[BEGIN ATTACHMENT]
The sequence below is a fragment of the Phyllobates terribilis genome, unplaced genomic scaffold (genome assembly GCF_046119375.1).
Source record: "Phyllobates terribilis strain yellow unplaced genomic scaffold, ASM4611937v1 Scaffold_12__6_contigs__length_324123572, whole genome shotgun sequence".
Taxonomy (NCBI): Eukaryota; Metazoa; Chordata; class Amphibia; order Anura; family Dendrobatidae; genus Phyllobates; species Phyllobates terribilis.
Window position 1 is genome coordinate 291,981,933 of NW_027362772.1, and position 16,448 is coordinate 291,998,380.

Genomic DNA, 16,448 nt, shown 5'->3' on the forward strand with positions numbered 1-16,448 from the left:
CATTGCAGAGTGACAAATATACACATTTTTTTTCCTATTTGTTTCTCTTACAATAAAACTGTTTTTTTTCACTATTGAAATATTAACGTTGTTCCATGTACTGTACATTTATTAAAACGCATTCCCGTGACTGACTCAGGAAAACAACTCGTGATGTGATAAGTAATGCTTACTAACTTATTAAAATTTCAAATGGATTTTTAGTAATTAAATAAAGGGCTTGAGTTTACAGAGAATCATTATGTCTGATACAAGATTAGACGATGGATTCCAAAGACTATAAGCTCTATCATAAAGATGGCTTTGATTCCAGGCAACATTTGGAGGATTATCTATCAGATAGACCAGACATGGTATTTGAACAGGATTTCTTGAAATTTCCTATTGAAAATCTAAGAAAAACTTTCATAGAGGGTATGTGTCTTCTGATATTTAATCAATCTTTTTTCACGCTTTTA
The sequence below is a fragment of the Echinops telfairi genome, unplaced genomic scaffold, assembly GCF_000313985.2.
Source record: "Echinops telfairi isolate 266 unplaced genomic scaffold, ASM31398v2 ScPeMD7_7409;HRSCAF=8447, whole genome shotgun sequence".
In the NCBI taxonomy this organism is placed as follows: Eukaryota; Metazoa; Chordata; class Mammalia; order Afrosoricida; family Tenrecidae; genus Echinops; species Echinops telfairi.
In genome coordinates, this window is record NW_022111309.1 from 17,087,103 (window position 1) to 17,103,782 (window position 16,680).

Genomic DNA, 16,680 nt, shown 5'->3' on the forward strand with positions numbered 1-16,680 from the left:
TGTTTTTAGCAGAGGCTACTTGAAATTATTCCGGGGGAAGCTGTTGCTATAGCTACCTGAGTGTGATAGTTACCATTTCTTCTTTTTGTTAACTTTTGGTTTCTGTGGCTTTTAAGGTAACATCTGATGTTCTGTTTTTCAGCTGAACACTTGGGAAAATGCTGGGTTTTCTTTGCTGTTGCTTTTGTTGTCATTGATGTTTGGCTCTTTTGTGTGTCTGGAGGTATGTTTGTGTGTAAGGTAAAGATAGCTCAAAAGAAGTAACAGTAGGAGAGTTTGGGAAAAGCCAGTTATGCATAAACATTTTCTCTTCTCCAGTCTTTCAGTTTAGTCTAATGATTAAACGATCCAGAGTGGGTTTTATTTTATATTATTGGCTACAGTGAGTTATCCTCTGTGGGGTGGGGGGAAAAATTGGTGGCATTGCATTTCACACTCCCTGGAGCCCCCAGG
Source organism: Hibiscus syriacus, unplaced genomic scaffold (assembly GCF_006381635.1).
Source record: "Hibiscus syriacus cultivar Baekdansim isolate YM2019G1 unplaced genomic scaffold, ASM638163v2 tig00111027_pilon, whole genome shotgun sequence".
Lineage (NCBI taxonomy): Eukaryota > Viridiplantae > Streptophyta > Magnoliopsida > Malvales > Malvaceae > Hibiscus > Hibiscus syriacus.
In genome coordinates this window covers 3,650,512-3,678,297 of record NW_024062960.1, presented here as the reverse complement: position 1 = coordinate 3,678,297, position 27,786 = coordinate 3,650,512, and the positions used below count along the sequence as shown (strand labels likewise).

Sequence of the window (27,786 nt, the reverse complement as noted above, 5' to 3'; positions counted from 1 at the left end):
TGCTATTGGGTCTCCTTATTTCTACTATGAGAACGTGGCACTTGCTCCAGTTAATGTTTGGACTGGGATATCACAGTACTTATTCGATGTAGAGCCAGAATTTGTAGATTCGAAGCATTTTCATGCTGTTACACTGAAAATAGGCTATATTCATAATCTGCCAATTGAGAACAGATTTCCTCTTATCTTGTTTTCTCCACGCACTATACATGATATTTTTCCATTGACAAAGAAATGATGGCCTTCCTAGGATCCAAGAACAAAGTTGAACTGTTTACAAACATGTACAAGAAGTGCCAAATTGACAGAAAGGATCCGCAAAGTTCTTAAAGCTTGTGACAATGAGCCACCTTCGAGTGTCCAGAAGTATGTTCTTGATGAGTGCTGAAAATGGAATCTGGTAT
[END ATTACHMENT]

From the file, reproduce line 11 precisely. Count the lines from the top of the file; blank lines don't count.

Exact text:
Genomic DNA, 16,680 nt, shown 5'->3' on the forward strand with positions numbered 1-16,680 from the left: